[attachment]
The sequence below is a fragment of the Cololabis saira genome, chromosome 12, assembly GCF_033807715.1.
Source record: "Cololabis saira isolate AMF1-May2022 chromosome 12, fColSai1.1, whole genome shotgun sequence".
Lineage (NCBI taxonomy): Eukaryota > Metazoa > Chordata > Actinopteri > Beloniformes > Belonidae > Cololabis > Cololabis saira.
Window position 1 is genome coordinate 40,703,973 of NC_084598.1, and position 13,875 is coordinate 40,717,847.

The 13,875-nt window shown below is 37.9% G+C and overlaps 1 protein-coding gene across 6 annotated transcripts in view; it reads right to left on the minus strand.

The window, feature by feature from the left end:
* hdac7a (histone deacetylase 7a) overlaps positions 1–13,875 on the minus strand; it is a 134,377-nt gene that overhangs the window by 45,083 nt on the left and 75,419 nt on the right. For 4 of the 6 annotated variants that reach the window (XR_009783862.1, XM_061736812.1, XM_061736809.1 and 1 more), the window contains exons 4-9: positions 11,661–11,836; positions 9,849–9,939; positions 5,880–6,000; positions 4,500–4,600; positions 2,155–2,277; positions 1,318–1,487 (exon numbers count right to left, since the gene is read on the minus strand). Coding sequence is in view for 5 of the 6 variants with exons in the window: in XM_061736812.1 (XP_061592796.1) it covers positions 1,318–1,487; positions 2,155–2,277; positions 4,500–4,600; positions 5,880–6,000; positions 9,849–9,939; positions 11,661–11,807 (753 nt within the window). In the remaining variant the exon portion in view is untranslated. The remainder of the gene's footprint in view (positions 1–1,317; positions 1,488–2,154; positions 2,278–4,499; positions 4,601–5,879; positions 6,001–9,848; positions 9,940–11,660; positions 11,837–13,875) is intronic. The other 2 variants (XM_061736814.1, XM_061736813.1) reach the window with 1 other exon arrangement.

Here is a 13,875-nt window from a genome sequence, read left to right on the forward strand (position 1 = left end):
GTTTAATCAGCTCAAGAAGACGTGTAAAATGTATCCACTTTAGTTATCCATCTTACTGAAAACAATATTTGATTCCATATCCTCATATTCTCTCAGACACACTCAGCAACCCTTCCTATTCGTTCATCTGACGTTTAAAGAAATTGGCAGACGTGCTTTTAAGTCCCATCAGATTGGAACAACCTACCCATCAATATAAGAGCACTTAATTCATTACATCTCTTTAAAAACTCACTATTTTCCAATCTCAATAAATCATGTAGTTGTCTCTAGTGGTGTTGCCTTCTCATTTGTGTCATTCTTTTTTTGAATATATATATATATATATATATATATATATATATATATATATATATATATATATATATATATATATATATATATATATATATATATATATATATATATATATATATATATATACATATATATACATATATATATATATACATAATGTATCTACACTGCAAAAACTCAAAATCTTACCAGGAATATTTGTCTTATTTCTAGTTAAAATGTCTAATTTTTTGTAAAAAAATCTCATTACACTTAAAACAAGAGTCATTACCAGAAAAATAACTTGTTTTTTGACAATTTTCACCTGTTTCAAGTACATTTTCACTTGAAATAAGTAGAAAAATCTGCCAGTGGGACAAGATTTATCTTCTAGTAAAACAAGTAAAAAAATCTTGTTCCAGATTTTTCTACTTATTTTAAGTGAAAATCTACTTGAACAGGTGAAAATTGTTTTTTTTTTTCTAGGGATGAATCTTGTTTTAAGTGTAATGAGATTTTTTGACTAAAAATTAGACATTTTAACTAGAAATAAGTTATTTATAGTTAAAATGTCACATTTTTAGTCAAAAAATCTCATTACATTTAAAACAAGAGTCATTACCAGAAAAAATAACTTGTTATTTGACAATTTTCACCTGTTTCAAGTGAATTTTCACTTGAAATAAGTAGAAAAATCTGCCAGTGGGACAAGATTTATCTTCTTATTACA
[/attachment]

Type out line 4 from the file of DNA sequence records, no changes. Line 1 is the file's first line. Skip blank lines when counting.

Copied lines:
Window position 1 is genome coordinate 40,703,973 of NC_084598.1, and position 13,875 is coordinate 40,717,847.